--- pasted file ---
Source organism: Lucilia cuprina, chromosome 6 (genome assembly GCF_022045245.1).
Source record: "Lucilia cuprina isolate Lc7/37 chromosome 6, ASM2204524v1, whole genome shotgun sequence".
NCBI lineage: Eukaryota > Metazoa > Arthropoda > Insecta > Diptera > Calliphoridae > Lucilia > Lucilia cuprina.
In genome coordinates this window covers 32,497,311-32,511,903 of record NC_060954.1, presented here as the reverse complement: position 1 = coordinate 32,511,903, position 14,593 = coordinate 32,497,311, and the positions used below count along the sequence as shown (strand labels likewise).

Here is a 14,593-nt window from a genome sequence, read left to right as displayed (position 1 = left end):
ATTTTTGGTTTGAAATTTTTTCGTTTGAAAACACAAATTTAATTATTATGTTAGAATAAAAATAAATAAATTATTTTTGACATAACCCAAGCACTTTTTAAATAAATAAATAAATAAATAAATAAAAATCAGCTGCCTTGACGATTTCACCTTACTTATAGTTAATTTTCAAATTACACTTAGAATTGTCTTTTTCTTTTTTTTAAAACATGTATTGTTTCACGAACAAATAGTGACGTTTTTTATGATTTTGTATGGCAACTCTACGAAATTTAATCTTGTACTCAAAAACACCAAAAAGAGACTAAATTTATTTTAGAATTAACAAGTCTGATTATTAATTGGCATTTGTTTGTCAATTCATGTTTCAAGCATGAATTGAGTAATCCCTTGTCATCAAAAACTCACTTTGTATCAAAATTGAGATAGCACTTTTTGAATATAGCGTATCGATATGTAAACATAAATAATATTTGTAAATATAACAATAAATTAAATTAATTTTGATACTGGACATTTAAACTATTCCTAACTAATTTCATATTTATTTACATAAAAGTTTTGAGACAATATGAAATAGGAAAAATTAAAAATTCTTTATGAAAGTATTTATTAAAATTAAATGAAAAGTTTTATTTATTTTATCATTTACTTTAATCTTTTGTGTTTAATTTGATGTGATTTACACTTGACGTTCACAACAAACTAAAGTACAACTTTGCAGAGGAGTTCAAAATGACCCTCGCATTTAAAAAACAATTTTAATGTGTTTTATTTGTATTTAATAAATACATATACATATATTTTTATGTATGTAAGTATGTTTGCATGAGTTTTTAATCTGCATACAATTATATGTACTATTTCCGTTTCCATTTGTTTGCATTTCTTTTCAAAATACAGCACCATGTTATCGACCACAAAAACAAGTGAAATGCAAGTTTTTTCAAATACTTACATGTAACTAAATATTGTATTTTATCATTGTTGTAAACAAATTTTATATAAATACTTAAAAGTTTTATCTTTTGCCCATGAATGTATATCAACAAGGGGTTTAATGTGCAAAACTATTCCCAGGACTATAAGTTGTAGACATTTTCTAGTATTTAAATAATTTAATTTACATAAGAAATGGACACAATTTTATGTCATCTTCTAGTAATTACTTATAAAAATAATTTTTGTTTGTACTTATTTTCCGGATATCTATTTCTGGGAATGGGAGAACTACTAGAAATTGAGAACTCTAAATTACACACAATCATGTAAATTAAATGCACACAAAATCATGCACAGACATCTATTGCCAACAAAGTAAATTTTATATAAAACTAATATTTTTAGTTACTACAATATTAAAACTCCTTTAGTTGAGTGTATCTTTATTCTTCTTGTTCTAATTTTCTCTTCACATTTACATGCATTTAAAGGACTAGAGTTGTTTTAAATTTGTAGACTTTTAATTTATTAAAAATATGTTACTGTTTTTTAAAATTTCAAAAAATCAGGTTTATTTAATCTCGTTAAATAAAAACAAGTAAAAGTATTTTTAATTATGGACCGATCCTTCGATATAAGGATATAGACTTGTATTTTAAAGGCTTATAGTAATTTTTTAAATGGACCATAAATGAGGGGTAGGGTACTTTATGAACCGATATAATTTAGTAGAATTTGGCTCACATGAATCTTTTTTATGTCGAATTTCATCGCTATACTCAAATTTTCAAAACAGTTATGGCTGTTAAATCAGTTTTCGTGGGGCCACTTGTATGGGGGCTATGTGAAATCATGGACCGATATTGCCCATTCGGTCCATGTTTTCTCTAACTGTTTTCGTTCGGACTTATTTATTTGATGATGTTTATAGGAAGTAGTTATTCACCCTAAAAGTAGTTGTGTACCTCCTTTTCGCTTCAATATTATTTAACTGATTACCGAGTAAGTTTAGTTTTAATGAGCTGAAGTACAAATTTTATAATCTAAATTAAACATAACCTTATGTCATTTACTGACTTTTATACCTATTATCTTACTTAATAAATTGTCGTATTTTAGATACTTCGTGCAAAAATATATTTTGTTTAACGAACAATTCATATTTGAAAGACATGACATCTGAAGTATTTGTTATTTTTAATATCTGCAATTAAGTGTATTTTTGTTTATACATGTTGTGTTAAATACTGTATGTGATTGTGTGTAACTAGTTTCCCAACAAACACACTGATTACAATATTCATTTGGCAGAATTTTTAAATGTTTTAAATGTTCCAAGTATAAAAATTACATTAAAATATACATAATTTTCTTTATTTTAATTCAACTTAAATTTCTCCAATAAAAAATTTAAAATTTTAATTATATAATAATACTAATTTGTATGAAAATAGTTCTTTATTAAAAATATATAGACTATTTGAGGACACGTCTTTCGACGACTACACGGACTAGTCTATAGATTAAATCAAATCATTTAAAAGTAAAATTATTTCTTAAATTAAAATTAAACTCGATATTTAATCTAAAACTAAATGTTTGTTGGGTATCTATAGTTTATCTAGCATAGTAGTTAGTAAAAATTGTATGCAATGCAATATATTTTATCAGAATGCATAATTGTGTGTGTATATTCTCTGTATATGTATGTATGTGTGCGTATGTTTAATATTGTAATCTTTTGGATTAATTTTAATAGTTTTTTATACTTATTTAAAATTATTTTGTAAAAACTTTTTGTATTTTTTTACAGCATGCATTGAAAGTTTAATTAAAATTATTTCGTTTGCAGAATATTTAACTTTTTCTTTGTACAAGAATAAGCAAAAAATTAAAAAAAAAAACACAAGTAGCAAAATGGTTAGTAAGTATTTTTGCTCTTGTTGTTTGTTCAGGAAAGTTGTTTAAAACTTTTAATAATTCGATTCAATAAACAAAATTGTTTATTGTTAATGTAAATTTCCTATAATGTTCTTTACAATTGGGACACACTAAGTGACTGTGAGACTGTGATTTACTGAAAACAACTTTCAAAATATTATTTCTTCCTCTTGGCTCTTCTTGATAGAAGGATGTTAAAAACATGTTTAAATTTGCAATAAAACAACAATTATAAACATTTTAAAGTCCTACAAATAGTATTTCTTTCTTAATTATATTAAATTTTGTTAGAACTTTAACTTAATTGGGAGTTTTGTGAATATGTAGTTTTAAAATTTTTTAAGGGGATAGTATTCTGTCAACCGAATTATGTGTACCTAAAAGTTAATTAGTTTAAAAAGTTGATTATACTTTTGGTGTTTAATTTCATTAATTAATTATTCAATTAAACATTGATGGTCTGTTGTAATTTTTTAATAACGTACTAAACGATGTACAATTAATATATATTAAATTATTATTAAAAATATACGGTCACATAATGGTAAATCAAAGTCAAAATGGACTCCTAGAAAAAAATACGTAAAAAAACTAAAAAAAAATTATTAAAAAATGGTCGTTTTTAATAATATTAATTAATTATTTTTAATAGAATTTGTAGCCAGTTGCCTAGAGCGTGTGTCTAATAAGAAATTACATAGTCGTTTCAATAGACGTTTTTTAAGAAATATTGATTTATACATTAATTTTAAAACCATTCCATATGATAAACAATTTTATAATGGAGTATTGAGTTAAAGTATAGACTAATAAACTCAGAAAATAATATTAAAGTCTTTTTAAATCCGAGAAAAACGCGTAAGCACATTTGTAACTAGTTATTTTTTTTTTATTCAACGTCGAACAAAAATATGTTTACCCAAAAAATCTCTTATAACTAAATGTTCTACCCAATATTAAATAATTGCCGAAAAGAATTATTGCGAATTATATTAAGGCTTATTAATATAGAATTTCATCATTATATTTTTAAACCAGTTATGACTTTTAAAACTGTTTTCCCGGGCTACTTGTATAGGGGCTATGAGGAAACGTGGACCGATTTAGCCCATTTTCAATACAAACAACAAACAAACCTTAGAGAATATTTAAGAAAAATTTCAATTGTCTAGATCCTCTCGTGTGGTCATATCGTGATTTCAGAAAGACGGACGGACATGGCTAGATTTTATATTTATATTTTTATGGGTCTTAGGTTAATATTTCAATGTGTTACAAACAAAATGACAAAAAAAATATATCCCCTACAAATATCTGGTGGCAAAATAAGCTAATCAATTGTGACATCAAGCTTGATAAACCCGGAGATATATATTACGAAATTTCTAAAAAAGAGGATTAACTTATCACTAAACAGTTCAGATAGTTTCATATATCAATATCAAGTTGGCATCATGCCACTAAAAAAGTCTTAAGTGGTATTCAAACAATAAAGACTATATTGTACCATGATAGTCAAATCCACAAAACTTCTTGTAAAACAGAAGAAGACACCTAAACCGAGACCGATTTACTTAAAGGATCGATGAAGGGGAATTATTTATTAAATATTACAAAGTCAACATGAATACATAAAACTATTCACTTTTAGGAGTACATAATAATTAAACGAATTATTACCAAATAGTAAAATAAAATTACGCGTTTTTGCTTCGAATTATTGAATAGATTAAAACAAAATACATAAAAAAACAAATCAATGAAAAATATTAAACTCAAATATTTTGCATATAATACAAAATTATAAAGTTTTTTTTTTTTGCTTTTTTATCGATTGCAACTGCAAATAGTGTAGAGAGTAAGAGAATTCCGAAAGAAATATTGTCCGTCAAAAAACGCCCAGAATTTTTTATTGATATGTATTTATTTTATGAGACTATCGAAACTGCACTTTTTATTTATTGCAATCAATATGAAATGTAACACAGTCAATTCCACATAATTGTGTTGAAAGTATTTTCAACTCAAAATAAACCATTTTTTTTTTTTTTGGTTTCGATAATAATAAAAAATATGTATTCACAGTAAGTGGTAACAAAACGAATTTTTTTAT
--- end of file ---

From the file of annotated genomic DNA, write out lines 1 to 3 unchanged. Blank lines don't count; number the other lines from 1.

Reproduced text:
Source organism: Lucilia cuprina, chromosome 6 (genome assembly GCF_022045245.1).
Source record: "Lucilia cuprina isolate Lc7/37 chromosome 6, ASM2204524v1, whole genome shotgun sequence".
NCBI lineage: Eukaryota > Metazoa > Arthropoda > Insecta > Diptera > Calliphoridae > Lucilia > Lucilia cuprina.